Back-to-School Tips: 8 Best Practices for Teachers


Here we are gearing up for another exciting academic year with students! Whether you’re a seasoned educator or a fresh-faced teacher embarking on your first year, the back-to-school period is a critical time for setting the stage for a successful and productive school year. Here are some best practices of mine that have helped me throughout the years to make a smooth transition back to the classroom while creating a positive learning environment for all students.

1) Prep to pronounce names correctly

First, I think it is very important to learn how to pronounce both your students’ first and last names correctly. How you can do this is by giving them a piece of paper on the first day of school for them to write down what name they prefer to be called. After that, you can provide a link to Microsoft Flip where students have the opportunity to record the correct pronunciation of their first and last name. By doing this simple activity on the first day will help students feel valued and cared for that their teacher wants to know them personally and names truly do matter.

2) Give families a chance to introduce themselves

Second, I send out an electronic Padlet to all my students’ families. I provide my families with an opportunity for them to introduce themselves to me. Many families attach photos and share about their student, other family members, pets, summer highlights, etc. I enjoy reading each and everyone of these comments because this allows me to get to know my students better. Plus, this is convenient for the families to fill out at home on their own time.

3) Greet students at the door

Third, greet all students at your door every single day! This truly matters to me because I am making an individual connection with each student. Students can wave, say hello, give me a hug, dance party, etc. Whatever they choose is fine with me, as long as they greet me in some sort of way.

4) Set up seating charts

Fourth, have a seating chart from day one. I like to provide my students with a sense of security that they know where they will sit. While many like to make up their seating charts as the year progresses, I feel that students will not need to worry who to sit by and where to sit.

5) Take a class photo

Fifth, take a class photo and have students sign their name on it. After completing this activity, hang up the class poster in the classroom for all to see. This will help build community and rapport with students.

6) Integrate daily bell ringers/exit tickets

Sixth, establish consistency by integrating a daily bell ringer/exit ticket from the beginning. I truly believe it is important for students to have an activity to complete as soon as they enter the classroom. Unstructured time is never a good idea. The bellringer in my classroom takes five minutes and they complete this individually. Additionally, at the end of the class they complete a brief exit ticket about the class. By having students complete these two activities on the daily provides consistency and will help establish a strong sense of routine.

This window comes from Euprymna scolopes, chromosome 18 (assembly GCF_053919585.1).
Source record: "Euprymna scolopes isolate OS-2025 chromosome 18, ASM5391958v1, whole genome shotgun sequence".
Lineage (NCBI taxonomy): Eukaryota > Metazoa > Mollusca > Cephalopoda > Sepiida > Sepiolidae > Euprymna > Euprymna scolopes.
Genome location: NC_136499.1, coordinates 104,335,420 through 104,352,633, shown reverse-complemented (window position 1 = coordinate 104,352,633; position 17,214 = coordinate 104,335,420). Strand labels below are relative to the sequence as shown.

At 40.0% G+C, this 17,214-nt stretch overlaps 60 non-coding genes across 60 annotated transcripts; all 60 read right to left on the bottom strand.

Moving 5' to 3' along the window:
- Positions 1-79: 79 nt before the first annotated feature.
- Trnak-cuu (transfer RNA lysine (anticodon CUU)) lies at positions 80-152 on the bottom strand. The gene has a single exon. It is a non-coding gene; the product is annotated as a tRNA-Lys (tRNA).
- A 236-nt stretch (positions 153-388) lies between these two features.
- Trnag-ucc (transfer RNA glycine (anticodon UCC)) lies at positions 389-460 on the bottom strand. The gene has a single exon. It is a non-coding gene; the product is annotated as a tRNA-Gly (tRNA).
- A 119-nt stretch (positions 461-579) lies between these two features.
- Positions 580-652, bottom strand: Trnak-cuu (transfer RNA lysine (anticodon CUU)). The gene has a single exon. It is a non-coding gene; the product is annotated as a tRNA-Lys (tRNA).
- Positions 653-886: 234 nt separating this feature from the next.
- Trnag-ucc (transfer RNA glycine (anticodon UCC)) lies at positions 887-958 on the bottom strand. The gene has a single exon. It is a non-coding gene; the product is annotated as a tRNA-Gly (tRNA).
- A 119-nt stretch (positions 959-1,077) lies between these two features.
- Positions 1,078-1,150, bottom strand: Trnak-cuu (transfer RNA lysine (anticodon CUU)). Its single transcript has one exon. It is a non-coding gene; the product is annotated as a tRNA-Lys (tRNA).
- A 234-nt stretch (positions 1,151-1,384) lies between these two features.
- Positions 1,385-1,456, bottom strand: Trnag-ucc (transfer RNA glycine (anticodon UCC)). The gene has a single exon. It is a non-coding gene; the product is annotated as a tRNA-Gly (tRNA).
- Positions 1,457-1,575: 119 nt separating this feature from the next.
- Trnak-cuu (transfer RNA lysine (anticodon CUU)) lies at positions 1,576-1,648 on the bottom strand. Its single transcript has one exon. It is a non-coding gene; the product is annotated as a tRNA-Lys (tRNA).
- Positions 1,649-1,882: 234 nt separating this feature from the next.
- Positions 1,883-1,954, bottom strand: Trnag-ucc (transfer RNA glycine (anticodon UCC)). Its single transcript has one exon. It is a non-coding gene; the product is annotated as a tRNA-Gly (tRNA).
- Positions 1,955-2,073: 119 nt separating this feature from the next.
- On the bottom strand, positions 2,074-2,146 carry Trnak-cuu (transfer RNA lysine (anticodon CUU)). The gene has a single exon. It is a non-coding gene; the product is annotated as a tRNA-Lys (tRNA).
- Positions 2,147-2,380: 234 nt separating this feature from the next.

7) Use students’ names in lessons

Seventh, use student names in warm-up questions/test questions/exit tickets etc. Every time I add a student’s name in a question, I often hear a clap or a student gets excited externally. This is a very easy way to build relationships too.

8) Engage students with some tactile fun!

Eighth, integrate PlayDoh and Shaving cream into the lessons during the first week. I find when students have tactile learning experiences they are very engaged and get excited! This helps also elevate some of the back-to-school jitters some students may be experiencing.

In conclusion, the back-to-school season is a prime opportunity for educators to establish a positive and productive classroom environment. By implementing these effective tips, educators can ensure a smooth transition, engage their students, and foster a love of learning that will last throughout the academic year and beyond.

Note: Fresh Ideas for Teaching blog contributors have been compensated for sharing personal teaching experiences on our blog. The views and opinions expressed in this blog are those of the authors and do not necessarily reflect the official policy or position of any other agency, organization, employer or company.


About the Author

Laura Boyd

Spanish Teacher